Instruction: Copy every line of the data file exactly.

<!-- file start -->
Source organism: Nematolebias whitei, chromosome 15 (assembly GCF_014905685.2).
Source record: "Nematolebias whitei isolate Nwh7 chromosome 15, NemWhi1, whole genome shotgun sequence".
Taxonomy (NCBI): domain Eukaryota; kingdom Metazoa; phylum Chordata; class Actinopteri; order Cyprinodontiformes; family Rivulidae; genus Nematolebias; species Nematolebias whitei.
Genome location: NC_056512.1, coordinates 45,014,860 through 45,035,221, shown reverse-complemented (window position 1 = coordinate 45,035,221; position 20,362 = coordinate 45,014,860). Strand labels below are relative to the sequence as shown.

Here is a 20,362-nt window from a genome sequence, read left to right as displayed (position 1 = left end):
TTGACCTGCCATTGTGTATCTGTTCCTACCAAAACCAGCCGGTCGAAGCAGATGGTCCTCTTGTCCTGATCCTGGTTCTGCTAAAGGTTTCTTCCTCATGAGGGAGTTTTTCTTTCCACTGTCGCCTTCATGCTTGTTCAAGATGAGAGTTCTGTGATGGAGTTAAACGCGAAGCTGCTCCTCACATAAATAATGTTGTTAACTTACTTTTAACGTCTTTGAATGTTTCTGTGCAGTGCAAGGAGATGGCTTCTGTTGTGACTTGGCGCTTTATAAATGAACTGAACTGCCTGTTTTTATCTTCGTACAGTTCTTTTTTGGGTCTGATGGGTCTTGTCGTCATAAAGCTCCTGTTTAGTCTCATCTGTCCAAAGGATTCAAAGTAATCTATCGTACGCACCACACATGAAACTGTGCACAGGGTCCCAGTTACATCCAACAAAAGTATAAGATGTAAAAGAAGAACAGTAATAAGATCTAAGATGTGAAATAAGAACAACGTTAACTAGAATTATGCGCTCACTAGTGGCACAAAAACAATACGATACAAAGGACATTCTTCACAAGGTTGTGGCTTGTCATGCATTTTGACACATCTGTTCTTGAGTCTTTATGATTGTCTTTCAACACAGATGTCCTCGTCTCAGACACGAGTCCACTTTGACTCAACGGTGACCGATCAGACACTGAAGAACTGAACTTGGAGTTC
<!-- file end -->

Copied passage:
Source organism: Nematolebias whitei, chromosome 15 (assembly GCF_014905685.2).
Source record: "Nematolebias whitei isolate Nwh7 chromosome 15, NemWhi1, whole genome shotgun sequence".
Taxonomy (NCBI): domain Eukaryota; kingdom Metazoa; phylum Chordata; class Actinopteri; order Cyprinodontiformes; family Rivulidae; genus Nematolebias; species Nematolebias whitei.
Genome location: NC_056512.1, coordinates 45,014,860 through 45,035,221, shown reverse-complemented (window position 1 = coordinate 45,035,221; position 20,362 = coordinate 45,014,860). Strand labels below are relative to the sequence as shown.

Here is a 20,362-nt window from a genome sequence, read left to right as displayed (position 1 = left end):
TTGACCTGCCATTGTGTATCTGTTCCTACCAAAACCAGCCGGTCGAAGCAGATGGTCCTCTTGTCCTGATCCTGGTTCTGCTAAAGGTTTCTTCCTCATGAGGGAGTTTTTCTTTCCACTGTCGCCTTCATGCTTGTTCAAGATGAGAGTTCTGTGATGGAGTTAAACGCGAAGCTGCTCCTCACATAAATAATGTTGTTAACTTACTTTTAACGTCTTTGAATGTTTCTGTGCAGTGCAAGGAGATGGCTTCTGTTGTGACTTGGCGCTTTATAAATGAACTGAACTGCCTGTTTTTATCTTCGTACAGTTCTTTTTTGGGTCTGATGGGTCTTGTCGTCATAAAGCTCCTGTTTAGTCTCATCTGTCCAAAGGATTCAAAGTAATCTATCGTACGCACCACACATGAAACTGTGCACAGGGTCCCAGTTACATCCAACAAAAGTATAAGATGTAAAAGAAGAACAGTAATAAGATCTAAGATGTGAAATAAGAACAACGTTAACTAGAATTATGCGCTCACTAGTGGCACAAAAACAATACGATACAAAGGACATTCTTCACAAGGTTGTGGCTTGTCATGCATTTTGACACATCTGTTCTTGAGTCTTTATGATTGTCTTTCAACACAGATGTCCTCGTCTCAGACACGAGTCCACTTTGACTCAACGGTGACCGATCAGACACTGAAGAACTGAACTTGGAGTTC